A drop on the International Space Station

A blob, a curious creature that is neither an animal, nor a plant, nor a fungus, will be cultivated on the International Space Station, under the watchful eye of astronaut Thomas Pasket.

Composed of a single cell, the “fisarum polycephalum”, commonly called the blob, is a separate living species: without the mouth or brain, it eats, moves, and has amazing learning abilities.

Several samples will be hosted at the Space Station (ISS). The goal is “if the blob behaves differently in space”, and to study “the effects of microgravity and radiation on its evolution”, details the French space agency CNES.

“Educational Qualification”

As part of its “Alpha” mission, French astronaut Thomas Pesquet, who is scheduled to fly to the ISS on 22 April, will be responsible for “waking it up” and photographing its development according to two protocols: ” One test will approach two drops in a food-free environment, the other will provide two other drops with multiple sources of food.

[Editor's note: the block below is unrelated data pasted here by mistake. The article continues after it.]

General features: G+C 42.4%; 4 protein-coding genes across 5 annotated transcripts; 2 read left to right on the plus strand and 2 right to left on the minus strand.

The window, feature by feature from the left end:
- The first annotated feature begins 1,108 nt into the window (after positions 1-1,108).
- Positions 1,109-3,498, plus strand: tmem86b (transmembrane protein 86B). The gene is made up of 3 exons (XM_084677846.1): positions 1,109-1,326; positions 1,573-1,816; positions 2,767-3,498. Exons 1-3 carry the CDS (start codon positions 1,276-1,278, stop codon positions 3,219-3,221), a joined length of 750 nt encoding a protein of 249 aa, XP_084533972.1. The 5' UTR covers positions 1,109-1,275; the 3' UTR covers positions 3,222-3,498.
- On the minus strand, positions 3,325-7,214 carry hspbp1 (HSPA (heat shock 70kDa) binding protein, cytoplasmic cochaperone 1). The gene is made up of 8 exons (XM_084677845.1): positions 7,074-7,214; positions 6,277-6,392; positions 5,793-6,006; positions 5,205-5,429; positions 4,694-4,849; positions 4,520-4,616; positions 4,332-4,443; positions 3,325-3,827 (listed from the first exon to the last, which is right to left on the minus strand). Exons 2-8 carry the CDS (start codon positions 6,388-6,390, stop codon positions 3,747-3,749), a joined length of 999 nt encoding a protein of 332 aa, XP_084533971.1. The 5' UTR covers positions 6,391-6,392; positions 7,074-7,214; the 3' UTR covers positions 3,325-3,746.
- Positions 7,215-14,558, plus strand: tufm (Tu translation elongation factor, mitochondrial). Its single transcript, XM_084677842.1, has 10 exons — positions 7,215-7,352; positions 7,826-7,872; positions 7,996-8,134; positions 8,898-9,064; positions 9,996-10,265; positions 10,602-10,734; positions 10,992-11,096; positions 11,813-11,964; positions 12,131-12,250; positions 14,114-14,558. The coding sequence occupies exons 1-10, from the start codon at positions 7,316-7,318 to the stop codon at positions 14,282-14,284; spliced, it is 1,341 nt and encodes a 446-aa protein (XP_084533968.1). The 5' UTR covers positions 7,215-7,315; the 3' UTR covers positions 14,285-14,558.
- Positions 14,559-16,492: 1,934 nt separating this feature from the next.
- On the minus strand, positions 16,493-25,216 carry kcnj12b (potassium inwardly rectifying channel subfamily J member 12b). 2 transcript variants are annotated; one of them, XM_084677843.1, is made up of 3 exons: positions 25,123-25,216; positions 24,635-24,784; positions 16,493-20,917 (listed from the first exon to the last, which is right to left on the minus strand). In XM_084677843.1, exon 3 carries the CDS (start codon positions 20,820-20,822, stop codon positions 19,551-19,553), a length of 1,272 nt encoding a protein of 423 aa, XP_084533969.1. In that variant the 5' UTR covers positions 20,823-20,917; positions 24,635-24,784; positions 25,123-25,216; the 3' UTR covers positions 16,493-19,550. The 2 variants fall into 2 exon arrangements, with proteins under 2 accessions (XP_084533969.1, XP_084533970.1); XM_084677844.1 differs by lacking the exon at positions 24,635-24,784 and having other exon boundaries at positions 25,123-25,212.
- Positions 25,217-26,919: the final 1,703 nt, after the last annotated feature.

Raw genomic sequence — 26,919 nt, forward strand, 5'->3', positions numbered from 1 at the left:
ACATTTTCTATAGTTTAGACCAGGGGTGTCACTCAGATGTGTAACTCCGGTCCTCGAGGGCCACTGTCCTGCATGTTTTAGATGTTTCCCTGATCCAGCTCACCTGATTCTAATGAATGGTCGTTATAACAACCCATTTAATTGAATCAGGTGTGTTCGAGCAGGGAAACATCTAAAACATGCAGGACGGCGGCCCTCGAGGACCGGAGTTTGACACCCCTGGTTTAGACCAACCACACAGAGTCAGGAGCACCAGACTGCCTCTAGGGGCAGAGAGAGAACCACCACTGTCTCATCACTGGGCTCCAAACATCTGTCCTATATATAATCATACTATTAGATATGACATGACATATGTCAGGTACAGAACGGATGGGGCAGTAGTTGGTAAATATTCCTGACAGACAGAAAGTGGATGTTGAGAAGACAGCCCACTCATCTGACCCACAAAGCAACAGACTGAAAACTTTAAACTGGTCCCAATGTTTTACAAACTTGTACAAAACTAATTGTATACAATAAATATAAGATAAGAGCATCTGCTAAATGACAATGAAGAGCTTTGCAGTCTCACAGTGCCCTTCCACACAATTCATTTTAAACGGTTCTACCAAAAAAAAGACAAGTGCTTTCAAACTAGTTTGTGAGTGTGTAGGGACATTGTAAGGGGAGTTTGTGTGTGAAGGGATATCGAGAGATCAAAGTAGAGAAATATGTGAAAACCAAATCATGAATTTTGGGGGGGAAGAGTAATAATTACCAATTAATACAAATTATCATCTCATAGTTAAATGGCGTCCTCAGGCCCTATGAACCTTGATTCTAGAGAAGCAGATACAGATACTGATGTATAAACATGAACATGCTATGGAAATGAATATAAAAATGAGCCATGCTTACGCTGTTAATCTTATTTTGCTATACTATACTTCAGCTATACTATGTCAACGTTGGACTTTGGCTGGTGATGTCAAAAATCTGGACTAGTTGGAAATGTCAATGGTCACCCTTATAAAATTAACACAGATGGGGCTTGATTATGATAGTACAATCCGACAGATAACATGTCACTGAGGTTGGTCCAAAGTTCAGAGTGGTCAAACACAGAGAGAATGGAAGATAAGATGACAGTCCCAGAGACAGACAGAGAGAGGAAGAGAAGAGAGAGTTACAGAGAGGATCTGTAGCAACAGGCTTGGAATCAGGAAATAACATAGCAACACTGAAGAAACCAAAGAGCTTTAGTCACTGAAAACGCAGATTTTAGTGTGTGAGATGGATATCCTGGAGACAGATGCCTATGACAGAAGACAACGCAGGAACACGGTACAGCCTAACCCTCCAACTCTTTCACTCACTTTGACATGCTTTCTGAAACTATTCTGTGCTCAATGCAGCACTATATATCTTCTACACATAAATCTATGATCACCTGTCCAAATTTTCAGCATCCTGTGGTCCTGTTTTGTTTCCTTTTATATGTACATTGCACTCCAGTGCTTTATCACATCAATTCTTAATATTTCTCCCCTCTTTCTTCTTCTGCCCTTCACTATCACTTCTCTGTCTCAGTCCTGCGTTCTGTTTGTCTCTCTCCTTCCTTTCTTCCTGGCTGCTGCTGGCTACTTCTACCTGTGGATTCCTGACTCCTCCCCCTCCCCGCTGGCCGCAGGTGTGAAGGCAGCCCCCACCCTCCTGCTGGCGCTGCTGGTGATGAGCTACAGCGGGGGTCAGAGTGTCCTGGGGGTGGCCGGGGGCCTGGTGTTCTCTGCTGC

CNES and CNRS invited 2,000 schools, colleges and high schools to join this “educational experience” and to “compare their results with the results achieved” in the classroom. In orbits as the station, drops will be delivered in the event of “sclerotia”, which is to say sterilized before being dehydrated to complete the experiments.

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About the Author: Tad Fisher

Prone to fits of apathy. Music specialist. Extreme food enthusiast. Amateur problem solver.

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